Nicole Sedkowski5 years ago

Wow this is AWESOME news!

Alice D.
Alice C5 years ago

It might just save our economy as well !
Solar is not a dream
We heat our hot water and home with solar heat. We just added more solar panels for electric. We are feeding the grid everyday and have power during power outages.

Shelly Peterson
Shelly Peterson5 years ago

WOW!! This would be fantastic!!! fingers are crossed, as well! Thankyou for posting this article!

Lin W.
Lin Wong5 years ago

We should all try to save Greece, even if the economic world says there's no friends or foes

Heidi Aubrey
Heidi Aubrey5 years ago

Ultimately, if the human species survives, it will be nuclear fusion. But for now, anything other than fossil fuels, is a better option and may be the only reason we will survive to go on and invent nuclear fusion. At this rate of global warming we will all go extinct long before the sun starts to die(which we all go extinct as well).

iii q.
g d c5 years ago


David L.
David L5 years ago

@ Dieter R.

Who mentioned "Fossil fuels" here ~ certainly not me ~ you brought that subject up...

I DO believe that the world's future energy needs must be met by "RENEWABLE and SUSTAINABLE" sources ~ there is NO other viable choice.

However ~ I ALSO believe that Solar will only be one part of those solutions..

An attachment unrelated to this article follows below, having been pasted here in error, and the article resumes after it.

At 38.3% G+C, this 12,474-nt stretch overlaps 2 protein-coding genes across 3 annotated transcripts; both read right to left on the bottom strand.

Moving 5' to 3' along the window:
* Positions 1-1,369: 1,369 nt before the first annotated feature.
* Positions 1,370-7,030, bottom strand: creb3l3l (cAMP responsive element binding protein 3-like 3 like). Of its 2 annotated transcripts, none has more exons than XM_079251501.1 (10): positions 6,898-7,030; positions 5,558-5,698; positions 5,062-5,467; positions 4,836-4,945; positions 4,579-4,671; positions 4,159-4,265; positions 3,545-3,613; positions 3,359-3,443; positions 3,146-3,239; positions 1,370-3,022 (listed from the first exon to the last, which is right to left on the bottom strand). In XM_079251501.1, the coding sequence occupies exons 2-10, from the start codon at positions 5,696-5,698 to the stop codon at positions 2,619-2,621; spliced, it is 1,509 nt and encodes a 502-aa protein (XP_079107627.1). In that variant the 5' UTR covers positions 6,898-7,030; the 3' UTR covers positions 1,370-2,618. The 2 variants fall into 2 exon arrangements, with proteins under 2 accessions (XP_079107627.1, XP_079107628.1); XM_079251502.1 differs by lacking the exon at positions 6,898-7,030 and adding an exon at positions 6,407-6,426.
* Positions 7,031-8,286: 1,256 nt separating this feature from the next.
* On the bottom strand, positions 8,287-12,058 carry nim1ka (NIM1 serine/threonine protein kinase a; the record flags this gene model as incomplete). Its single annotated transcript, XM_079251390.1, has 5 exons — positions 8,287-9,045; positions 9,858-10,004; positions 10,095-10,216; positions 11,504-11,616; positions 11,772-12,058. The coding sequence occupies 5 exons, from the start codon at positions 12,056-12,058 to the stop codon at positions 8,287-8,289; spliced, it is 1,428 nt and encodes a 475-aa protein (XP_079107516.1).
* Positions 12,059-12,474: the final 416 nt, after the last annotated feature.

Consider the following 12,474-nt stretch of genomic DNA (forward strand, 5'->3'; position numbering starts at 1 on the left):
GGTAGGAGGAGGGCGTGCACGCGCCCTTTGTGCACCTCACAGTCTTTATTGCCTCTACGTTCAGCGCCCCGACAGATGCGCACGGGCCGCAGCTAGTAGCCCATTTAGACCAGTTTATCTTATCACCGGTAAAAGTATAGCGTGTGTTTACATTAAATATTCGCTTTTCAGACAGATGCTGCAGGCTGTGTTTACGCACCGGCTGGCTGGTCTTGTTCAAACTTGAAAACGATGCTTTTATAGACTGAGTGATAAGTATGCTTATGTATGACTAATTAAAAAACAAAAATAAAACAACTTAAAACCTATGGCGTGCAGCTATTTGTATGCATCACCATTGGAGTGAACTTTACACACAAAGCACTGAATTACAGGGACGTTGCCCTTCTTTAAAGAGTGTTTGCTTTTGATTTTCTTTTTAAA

IN most countries of the world, we will need a combination of sustainable power sources to meet the complicated energy requirements of our modern world ~ and this is better served by considering ALL alternatives, and not JUST your unproven "blue sky dreaming", including:

* "Hot rock" Geothermal (as already used in NZ, parts of the USA and Russia, and parts of northern Europe..);
* Solar hot water;
* Solar electricity;
* Solar air heating;
* Hydro-electricity;
* Wave and tidal motions;
* Wind power;
* Bio' fuels..
* and maybe ONE day, Nuclear Fusion will become a reality...

The future lies in a "multi-faceted" approach, and NOT one single resource..


This article IS still about Greece ~ and my points against Greece stand..

This author's particular fantasy will never happen, as she has backed the WRONG horse here.

Greece is still doomed, no matter how some people try to repackage their problems..

They simply have NO resources left...